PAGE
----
Eurex will begin offering Russian currency derivatives with the Moscow Exchange, a day after announcing plans to enter the foreign-exchange market for the first time.
Europe’s largest derivatives exchange and the Moscow bourse signed an agreement in Frankfurt today to create contracts on two currency pairs in the fourth quarter, Alexander Afanasiev, chief executive officer of Moscow Exchange and Andreas Preuss, CEO of Eurex, said in a telephone interview today. They plan to offer euro-ruble and dollar-ruble futures based on the Moscow Exchange’s settlement prices.
Eurex, a unit of Deutsche Boerse AG, yesterday said it will introduce exchange-listed derivatives on the six currency pairs where the bulk of over-the-counter trading takes place as it expands into an asset class dominated by Chicago-based rival CME Group Inc. CME, the world’s largest futures exchange, also offers ruble-dollar futures.
“The dollar-ruble and euro-ruble futures are popular instruments in Russia and we hope to see similar demand from European investors,” Afanasiev said.
Exchanges are vying to win market share as volumes in currency markets increase amid regulators’ insistence on greater transparency. Volumes in the world’s biggest financial market jumped to a record $5.6 trillion a day in June, according to data from CLS Bank, which operates the largest foreign-exchange settlement system.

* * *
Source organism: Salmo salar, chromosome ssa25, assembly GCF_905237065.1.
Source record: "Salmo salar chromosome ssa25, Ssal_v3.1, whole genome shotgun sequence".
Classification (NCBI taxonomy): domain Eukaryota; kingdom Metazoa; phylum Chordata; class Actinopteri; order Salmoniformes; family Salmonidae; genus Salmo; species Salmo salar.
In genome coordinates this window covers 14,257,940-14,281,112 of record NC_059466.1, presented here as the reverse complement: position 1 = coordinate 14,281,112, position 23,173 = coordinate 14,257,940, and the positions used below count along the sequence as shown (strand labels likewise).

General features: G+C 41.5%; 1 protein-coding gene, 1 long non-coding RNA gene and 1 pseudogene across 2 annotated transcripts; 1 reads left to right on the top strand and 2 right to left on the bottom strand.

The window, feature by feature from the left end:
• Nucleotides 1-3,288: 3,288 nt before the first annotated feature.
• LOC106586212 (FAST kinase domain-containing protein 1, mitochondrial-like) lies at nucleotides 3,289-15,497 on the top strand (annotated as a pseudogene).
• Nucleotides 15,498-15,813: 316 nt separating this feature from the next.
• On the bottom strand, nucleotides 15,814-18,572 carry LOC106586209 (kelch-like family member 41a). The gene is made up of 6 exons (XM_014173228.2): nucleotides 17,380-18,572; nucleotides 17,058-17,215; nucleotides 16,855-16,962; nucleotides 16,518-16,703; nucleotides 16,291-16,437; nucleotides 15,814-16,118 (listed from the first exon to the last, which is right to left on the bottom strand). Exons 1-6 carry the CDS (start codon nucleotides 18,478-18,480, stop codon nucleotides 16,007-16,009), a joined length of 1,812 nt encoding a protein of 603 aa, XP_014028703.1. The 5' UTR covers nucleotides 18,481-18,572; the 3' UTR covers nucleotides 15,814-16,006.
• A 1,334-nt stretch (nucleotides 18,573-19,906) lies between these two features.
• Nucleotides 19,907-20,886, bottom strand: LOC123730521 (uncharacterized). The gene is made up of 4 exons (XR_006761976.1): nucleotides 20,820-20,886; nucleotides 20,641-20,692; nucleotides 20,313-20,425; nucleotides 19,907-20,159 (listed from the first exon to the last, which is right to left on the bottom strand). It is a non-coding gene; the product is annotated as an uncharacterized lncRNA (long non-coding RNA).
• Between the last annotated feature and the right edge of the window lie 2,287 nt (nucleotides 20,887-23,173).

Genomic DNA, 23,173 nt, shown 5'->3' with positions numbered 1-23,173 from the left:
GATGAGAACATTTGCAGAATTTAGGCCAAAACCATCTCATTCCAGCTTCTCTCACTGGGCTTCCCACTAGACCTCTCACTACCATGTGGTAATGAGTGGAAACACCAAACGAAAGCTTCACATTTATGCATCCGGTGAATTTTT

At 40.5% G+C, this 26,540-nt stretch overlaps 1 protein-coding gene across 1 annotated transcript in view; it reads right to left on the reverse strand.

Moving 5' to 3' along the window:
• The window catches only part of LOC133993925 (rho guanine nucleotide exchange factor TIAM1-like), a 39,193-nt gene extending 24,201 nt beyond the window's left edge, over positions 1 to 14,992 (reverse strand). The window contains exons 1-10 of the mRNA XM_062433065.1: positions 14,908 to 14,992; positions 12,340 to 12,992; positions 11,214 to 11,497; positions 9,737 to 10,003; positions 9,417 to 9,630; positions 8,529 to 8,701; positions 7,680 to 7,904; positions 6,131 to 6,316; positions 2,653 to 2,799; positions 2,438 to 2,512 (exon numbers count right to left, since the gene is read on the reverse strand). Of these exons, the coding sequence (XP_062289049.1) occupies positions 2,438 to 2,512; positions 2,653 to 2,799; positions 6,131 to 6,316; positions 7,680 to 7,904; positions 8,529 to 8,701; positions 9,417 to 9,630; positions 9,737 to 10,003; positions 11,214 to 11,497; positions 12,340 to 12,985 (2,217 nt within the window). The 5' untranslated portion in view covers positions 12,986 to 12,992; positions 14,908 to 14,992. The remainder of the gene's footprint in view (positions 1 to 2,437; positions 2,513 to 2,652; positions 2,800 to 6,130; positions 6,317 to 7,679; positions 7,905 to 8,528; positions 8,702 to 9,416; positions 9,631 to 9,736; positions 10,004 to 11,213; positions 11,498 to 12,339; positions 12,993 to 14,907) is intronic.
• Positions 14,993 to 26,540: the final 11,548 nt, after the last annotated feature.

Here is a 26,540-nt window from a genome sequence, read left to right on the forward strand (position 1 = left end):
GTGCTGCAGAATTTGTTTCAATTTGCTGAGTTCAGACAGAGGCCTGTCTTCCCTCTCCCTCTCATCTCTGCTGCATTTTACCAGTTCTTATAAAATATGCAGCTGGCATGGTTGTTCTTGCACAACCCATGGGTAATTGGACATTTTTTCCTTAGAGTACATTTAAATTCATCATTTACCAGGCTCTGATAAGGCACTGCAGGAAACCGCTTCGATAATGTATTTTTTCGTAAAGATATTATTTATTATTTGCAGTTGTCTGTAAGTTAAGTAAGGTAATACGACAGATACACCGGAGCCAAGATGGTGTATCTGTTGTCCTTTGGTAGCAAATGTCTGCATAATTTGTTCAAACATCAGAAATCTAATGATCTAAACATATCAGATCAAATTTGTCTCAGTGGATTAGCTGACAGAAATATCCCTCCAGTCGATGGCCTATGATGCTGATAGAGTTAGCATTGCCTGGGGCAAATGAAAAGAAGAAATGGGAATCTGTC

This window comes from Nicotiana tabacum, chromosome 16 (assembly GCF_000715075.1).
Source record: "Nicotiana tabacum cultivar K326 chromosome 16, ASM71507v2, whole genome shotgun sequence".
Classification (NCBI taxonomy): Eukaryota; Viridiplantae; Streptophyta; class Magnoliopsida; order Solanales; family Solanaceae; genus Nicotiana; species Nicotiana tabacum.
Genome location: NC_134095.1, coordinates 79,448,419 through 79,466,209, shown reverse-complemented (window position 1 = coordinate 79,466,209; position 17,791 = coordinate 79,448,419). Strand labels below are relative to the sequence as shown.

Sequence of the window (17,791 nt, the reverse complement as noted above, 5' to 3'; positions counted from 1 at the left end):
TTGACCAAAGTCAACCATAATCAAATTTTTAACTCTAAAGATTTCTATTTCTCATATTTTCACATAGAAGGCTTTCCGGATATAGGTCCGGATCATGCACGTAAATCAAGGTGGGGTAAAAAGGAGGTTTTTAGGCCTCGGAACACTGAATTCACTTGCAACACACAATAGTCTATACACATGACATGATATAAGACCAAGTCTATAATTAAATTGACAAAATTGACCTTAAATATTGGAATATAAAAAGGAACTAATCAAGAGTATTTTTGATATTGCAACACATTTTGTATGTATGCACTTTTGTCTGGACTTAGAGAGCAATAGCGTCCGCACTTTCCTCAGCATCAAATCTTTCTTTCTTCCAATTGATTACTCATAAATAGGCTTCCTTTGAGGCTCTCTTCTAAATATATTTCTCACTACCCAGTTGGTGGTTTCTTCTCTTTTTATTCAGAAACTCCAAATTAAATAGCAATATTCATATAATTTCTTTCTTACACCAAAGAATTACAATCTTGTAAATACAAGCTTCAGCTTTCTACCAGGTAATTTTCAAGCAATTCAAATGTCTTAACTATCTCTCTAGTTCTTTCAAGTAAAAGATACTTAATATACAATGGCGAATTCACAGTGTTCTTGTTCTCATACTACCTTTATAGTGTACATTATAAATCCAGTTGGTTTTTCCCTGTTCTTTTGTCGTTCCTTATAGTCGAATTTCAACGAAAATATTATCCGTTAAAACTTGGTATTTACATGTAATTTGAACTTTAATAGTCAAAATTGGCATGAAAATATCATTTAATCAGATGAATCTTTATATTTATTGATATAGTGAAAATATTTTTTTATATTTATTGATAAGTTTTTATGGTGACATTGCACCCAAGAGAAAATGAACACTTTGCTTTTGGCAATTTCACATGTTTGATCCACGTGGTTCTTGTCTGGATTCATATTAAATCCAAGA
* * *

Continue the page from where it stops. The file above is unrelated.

Deutsche Boerse and the Moscow Exchange, Russia’s main stock and fixed-income market, said last year that they will cooperate in areas including product development, technology, clearing and indexes.
“Our strategic cooperation is young and we have more plans here, though our main focus remains organic growth,” Eurex’s Preuss said.
CME is setting up a new European exchange, based in London, that will start with 30 currency futures. On Aug. 1, the company said record foreign-exchange trading contributed to a 27 percent increase in second-quarter profit from the year-earlier period.